This year, Dame Glynis has been invited to join the advisory panel of The Science Council identifying eminent scientists for the 2016 list.
The annual list of 100 practitioners reflects a rich and diverse landscape of scientists working to research and develop our future knowledge, others who are teaching and mentoring future scientists, some who shape policy and campaign on science-based issues and those who communicate about science and explain complex scientific issues.
This appointment follows the recent announcement that the Vice-Chancellor has been appointed to the Science & Technology Honours Committee, which reviews nominations made for national honours (such as knighthoods and damehoods) in the fields of science and technology.
The Vice-Chancellor, Professor Dame Glynis Breakwell, has been appointed by the Cabinet Office to the committee which reviews nominations made for national honours (such as knighthoods and damehoods) in the fields of science and technology.
The committee is chaired by Professor Sir John Bell FRS – Regius Professor of Medicine, University of Oxford - and includes amongst its other members the Chief Scientific Advisers to the UK and Welsh Governments.
Commenting on her appointment, Dame Glynis said: “The national honours system plays an important role in recognising the people whose talent and commitment makes advances in science and technology possible.”
Following the University’s successful bid for funding from the Higher Education Academy (HEA), a project is underway to assess our training for postgraduate research students within inter-university partnerships.
The project is considering ways to:
- enhance the experience for doctoral training students from application to employability;
- create more efficient procedures and more effective deployment of resources (benefiting both the University and our partners);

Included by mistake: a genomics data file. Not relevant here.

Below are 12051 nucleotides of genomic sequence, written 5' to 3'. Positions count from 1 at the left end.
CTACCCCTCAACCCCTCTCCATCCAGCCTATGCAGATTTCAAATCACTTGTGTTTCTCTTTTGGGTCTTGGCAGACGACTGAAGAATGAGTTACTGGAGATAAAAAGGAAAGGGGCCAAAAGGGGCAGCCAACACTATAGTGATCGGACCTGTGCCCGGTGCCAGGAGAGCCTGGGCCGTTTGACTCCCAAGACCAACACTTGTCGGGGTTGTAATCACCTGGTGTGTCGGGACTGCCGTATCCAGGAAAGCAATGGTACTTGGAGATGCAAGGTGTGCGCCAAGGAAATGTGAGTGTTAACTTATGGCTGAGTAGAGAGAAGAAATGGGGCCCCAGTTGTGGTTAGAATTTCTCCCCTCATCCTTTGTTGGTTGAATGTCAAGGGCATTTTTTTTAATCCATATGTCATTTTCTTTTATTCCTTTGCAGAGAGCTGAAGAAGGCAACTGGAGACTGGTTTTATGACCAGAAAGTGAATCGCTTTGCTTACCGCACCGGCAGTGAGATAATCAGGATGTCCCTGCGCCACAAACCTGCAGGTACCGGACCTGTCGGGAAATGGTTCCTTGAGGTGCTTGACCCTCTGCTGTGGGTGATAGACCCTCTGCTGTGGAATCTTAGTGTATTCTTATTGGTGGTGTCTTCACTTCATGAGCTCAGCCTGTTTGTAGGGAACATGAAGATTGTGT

- develop good practice applicable across the sector.
A series of face-to-face interviews is planned for the next phase of the project and Dr Susanna Martin will be joining the team on Monday 1 February to assist with the collation and analysis of data. Professor Jonathan Knight, Pro-Vice-Chancellor (Research) and Project Manager said:
“Having completed her PhD at Bath, Susanna is well placed to evaluate the support available to doctoral students and the ways in which their experience might be enhanced. Her experience of working as a postdoctoral researcher in the Department of Psychology will also be invaluable.”
It is anticipated that the project findings will help to inform the University’s new Strategy for 2016-19 and help us to achieve our ambition of being recognised internationally as a top university for graduate education.
Professor Peter Lambert (Pro-Vice Chancellor for Learning & Teaching) gave an introductory talk outlining the value of peer support at an institutional level and the skills gained from being involved.
For the full review of the event visit Bath Student.
The first LITEbox event of the new semester kicked off on 15 October with Professor Peter Lambert, the University's recently appointed Pro-Vice-Chancellor (Learning & Teaching), chairing a debate on the uses of new and existing technologies to a packed lecture theatre.
Commenting on the event, Professor Lambert said: "I very much enjoyed chairing such a well-attended and dynamic event, particularly with such a mixed audience of both academic and Professional Services staff from across the University"
For the full review read the LITEbox blog here.